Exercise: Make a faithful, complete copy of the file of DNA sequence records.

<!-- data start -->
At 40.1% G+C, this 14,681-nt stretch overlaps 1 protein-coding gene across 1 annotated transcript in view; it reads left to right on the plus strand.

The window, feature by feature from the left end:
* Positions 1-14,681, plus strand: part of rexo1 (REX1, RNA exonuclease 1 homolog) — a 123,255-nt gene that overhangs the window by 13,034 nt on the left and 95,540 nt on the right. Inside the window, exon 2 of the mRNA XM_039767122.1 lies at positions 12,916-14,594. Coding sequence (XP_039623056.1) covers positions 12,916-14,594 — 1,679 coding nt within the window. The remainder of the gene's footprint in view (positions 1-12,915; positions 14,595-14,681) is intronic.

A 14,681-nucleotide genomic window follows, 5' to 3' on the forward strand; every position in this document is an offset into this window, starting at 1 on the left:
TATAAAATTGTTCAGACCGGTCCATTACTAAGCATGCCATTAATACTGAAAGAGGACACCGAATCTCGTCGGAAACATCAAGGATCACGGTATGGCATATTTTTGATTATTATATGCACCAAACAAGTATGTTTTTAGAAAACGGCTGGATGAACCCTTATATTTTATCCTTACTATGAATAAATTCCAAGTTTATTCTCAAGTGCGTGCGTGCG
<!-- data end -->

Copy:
At 40.1% G+C, this 14,681-nt stretch overlaps 1 protein-coding gene across 1 annotated transcript in view; it reads left to right on the plus strand.

The window, feature by feature from the left end:
* Positions 1-14,681, plus strand: part of rexo1 (REX1, RNA exonuclease 1 homolog) — a 123,255-nt gene that overhangs the window by 13,034 nt on the left and 95,540 nt on the right. Inside the window, exon 2 of the mRNA XM_039767122.1 lies at positions 12,916-14,594. Coding sequence (XP_039623056.1) covers positions 12,916-14,594 — 1,679 coding nt within the window. The remainder of the gene's footprint in view (positions 1-12,915; positions 14,595-14,681) is intronic.

A 14,681-nucleotide genomic window follows, 5' to 3' on the forward strand; every position in this document is an offset into this window, starting at 1 on the left:
TATAAAATTGTTCAGACCGGTCCATTACTAAGCATGCCATTAATACTGAAAGAGGACACCGAATCTCGTCGGAAACATCAAGGATCACGGTATGGCATATTTTTGATTATTATATGCACCAAACAAGTATGTTTTTAGAAAACGGCTGGATGAACCCTTATATTTTATCCTTACTATGAATAAATTCCAAGTTTATTCTCAAGTGCGTGCGTGCG